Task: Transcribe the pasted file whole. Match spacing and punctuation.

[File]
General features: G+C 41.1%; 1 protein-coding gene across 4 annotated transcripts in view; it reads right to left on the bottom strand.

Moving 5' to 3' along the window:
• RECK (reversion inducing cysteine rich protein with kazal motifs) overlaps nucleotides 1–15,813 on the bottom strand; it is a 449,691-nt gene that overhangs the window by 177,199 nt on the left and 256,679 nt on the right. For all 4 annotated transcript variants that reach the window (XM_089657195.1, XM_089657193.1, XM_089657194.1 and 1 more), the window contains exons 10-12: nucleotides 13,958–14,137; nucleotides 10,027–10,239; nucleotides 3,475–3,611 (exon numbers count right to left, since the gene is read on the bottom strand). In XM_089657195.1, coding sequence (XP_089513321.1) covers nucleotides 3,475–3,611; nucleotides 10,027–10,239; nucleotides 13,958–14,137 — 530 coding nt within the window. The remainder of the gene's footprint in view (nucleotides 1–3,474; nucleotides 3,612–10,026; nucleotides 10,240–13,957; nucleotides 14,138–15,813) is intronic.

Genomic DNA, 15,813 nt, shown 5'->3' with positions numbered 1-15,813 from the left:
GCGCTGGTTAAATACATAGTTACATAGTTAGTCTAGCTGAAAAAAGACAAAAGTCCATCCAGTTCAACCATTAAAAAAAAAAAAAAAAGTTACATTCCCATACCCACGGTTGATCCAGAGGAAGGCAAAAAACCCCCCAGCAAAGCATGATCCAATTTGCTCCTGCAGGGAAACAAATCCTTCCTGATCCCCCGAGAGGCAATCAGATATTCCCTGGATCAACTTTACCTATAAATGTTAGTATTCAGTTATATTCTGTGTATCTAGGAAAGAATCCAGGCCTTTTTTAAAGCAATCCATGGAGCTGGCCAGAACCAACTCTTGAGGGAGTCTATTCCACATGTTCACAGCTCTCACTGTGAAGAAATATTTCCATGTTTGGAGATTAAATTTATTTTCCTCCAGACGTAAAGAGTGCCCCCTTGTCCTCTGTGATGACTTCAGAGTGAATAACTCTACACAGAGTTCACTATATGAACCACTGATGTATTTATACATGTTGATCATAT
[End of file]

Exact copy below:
General features: G+C 41.1%; 1 protein-coding gene across 4 annotated transcripts in view; it reads right to left on the bottom strand.

Moving 5' to 3' along the window:
• RECK (reversion inducing cysteine rich protein with kazal motifs) overlaps nucleotides 1–15,813 on the bottom strand; it is a 449,691-nt gene that overhangs the window by 177,199 nt on the left and 256,679 nt on the right. For all 4 annotated transcript variants that reach the window (XM_089657195.1, XM_089657193.1, XM_089657194.1 and 1 more), the window contains exons 10-12: nucleotides 13,958–14,137; nucleotides 10,027–10,239; nucleotides 3,475–3,611 (exon numbers count right to left, since the gene is read on the bottom strand). In XM_089657195.1, coding sequence (XP_089513321.1) covers nucleotides 3,475–3,611; nucleotides 10,027–10,239; nucleotides 13,958–14,137 — 530 coding nt within the window. The remainder of the gene's footprint in view (nucleotides 1–3,474; nucleotides 3,612–10,026; nucleotides 10,240–13,957; nucleotides 14,138–15,813) is intronic.

Genomic DNA, 15,813 nt, shown 5'->3' with positions numbered 1-15,813 from the left:
GCGCTGGTTAAATACATAGTTACATAGTTAGTCTAGCTGAAAAAAGACAAAAGTCCATCCAGTTCAACCATTAAAAAAAAAAAAAAAAGTTACATTCCCATACCCACGGTTGATCCAGAGGAAGGCAAAAAACCCCCCAGCAAAGCATGATCCAATTTGCTCCTGCAGGGAAACAAATCCTTCCTGATCCCCCGAGAGGCAATCAGATATTCCCTGGATCAACTTTACCTATAAATGTTAGTATTCAGTTATATTCTGTGTATCTAGGAAAGAATCCAGGCCTTTTTTAAAGCAATCCATGGAGCTGGCCAGAACCAACTCTTGAGGGAGTCTATTCCACATGTTCACAGCTCTCACTGTGAAGAAATATTTCCATGTTTGGAGATTAAATTTATTTTCCTCCAGACGTAAAGAGTGCCCCCTTGTCCTCTGTGATGACTTCAGAGTGAATAACTCTACACAGAGTTCACTATATGAACCACTGATGTATTTATACATGTTGATCATAT